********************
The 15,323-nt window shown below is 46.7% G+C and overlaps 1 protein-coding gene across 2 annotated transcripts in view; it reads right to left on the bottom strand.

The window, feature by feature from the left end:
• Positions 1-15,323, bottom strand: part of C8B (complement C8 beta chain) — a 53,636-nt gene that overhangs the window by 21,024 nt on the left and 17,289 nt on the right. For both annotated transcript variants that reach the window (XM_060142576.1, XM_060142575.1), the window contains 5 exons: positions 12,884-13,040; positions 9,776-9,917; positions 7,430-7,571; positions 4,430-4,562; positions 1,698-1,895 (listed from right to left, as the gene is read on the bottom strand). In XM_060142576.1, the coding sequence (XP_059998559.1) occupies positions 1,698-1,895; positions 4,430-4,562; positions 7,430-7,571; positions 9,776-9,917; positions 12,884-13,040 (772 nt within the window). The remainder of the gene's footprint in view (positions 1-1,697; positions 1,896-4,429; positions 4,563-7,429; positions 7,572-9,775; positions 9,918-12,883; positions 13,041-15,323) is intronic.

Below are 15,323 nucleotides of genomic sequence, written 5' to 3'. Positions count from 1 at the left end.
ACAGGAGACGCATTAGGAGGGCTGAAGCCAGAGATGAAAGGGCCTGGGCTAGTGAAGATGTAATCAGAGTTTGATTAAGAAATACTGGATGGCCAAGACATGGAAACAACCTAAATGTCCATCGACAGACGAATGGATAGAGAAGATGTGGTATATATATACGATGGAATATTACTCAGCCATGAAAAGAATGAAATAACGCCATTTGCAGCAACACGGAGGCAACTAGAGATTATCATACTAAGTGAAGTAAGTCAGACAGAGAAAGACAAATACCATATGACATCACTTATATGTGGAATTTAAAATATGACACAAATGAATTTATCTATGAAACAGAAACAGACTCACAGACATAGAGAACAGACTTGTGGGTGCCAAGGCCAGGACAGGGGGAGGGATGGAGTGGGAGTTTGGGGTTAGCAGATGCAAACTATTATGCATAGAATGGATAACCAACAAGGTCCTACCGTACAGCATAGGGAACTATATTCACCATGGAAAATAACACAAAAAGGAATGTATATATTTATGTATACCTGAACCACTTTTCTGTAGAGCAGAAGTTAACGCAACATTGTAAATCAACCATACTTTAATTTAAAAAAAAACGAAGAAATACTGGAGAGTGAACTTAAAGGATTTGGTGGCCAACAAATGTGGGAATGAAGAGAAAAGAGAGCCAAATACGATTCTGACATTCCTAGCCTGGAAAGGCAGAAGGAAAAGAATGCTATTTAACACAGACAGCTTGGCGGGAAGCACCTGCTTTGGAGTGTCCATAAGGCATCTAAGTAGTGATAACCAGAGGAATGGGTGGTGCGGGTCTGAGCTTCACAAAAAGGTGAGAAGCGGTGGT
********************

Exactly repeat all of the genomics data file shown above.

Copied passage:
The 15,323-nt window shown below is 46.7% G+C and overlaps 1 protein-coding gene across 2 annotated transcripts in view; it reads right to left on the bottom strand.

The window, feature by feature from the left end:
• Positions 1-15,323, bottom strand: part of C8B (complement C8 beta chain) — a 53,636-nt gene that overhangs the window by 21,024 nt on the left and 17,289 nt on the right. For both annotated transcript variants that reach the window (XM_060142576.1, XM_060142575.1), the window contains 5 exons: positions 12,884-13,040; positions 9,776-9,917; positions 7,430-7,571; positions 4,430-4,562; positions 1,698-1,895 (listed from right to left, as the gene is read on the bottom strand). In XM_060142576.1, the coding sequence (XP_059998559.1) occupies positions 1,698-1,895; positions 4,430-4,562; positions 7,430-7,571; positions 9,776-9,917; positions 12,884-13,040 (772 nt within the window). The remainder of the gene's footprint in view (positions 1-1,697; positions 1,896-4,429; positions 4,563-7,429; positions 7,572-9,775; positions 9,918-12,883; positions 13,041-15,323) is intronic.

Below are 15,323 nucleotides of genomic sequence, written 5' to 3'. Positions count from 1 at the left end.
ACAGGAGACGCATTAGGAGGGCTGAAGCCAGAGATGAAAGGGCCTGGGCTAGTGAAGATGTAATCAGAGTTTGATTAAGAAATACTGGATGGCCAAGACATGGAAACAACCTAAATGTCCATCGACAGACGAATGGATAGAGAAGATGTGGTATATATATACGATGGAATATTACTCAGCCATGAAAAGAATGAAATAACGCCATTTGCAGCAACACGGAGGCAACTAGAGATTATCATACTAAGTGAAGTAAGTCAGACAGAGAAAGACAAATACCATATGACATCACTTATATGTGGAATTTAAAATATGACACAAATGAATTTATCTATGAAACAGAAACAGACTCACAGACATAGAGAACAGACTTGTGGGTGCCAAGGCCAGGACAGGGGGAGGGATGGAGTGGGAGTTTGGGGTTAGCAGATGCAAACTATTATGCATAGAATGGATAACCAACAAGGTCCTACCGTACAGCATAGGGAACTATATTCACCATGGAAAATAACACAAAAAGGAATGTATATATTTATGTATACCTGAACCACTTTTCTGTAGAGCAGAAGTTAACGCAACATTGTAAATCAACCATACTTTAATTTAAAAAAAAACGAAGAAATACTGGAGAGTGAACTTAAAGGATTTGGTGGCCAACAAATGTGGGAATGAAGAGAAAAGAGAGCCAAATACGATTCTGACATTCCTAGCCTGGAAAGGCAGAAGGAAAAGAATGCTATTTAACACAGACAGCTTGGCGGGAAGCACCTGCTTTGGAGTGTCCATAAGGCATCTAAGTAGTGATAACCAGAGGAATGGGTGGTGCGGGTCTGAGCTTCACAAAAAGGTGAGAAGCGGTGGT